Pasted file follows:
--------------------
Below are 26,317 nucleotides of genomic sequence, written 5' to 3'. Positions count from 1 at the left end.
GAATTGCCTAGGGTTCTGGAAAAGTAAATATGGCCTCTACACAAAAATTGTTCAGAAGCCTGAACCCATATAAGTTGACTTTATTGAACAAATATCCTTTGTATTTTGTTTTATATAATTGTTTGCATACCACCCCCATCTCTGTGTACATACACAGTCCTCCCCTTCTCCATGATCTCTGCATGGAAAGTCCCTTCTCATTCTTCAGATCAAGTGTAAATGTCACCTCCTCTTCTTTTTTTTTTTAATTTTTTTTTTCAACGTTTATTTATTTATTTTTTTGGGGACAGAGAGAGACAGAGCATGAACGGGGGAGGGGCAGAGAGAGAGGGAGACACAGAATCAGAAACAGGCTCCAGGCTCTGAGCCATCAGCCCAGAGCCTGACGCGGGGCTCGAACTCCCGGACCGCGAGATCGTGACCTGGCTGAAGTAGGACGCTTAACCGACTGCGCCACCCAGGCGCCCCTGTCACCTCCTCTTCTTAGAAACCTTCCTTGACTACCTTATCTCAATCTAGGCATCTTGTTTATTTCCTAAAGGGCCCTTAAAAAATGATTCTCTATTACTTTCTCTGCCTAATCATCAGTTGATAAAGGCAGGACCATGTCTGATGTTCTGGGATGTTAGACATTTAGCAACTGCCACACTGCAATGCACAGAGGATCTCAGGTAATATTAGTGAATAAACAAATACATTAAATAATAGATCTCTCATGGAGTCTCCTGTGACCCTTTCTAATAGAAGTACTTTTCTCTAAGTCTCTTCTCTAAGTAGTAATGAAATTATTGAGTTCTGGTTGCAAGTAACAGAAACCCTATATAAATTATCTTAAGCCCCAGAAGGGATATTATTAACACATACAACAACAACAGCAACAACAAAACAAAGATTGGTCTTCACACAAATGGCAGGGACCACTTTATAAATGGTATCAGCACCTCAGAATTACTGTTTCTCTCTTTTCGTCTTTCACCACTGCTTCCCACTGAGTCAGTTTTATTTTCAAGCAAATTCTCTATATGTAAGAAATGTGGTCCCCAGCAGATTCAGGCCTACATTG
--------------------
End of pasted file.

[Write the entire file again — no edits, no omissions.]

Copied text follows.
Below are 26,317 nucleotides of genomic sequence, written 5' to 3'. Positions count from 1 at the left end.
GAATTGCCTAGGGTTCTGGAAAAGTAAATATGGCCTCTACACAAAAATTGTTCAGAAGCCTGAACCCATATAAGTTGACTTTATTGAACAAATATCCTTTGTATTTTGTTTTATATAATTGTTTGCATACCACCCCCATCTCTGTGTACATACACAGTCCTCCCCTTCTCCATGATCTCTGCATGGAAAGTCCCTTCTCATTCTTCAGATCAAGTGTAAATGTCACCTCCTCTTCTTTTTTTTTTTAATTTTTTTTTTCAACGTTTATTTATTTATTTTTTTGGGGACAGAGAGAGACAGAGCATGAACGGGGGAGGGGCAGAGAGAGAGGGAGACACAGAATCAGAAACAGGCTCCAGGCTCTGAGCCATCAGCCCAGAGCCTGACGCGGGGCTCGAACTCCCGGACCGCGAGATCGTGACCTGGCTGAAGTAGGACGCTTAACCGACTGCGCCACCCAGGCGCCCCTGTCACCTCCTCTTCTTAGAAACCTTCCTTGACTACCTTATCTCAATCTAGGCATCTTGTTTATTTCCTAAAGGGCCCTTAAAAAATGATTCTCTATTACTTTCTCTGCCTAATCATCAGTTGATAAAGGCAGGACCATGTCTGATGTTCTGGGATGTTAGACATTTAGCAACTGCCACACTGCAATGCACAGAGGATCTCAGGTAATATTAGTGAATAAACAAATACATTAAATAATAGATCTCTCATGGAGTCTCCTGTGACCCTTTCTAATAGAAGTACTTTTCTCTAAGTCTCTTCTCTAAGTAGTAATGAAATTATTGAGTTCTGGTTGCAAGTAACAGAAACCCTATATAAATTATCTTAAGCCCCAGAAGGGATATTATTAACACATACAACAACAACAGCAACAACAAAACAAAGATTGGTCTTCACACAAATGGCAGGGACCACTTTATAAATGGTATCAGCACCTCAGAATTACTGTTTCTCTCTTTTCGTCTTTCACCACTGCTTCCCACTGAGTCAGTTTTATTTTCAAGCAAATTCTCTATATGTAAGAAATGTGGTCCCCAGCAGATTCAGGCCTACATTG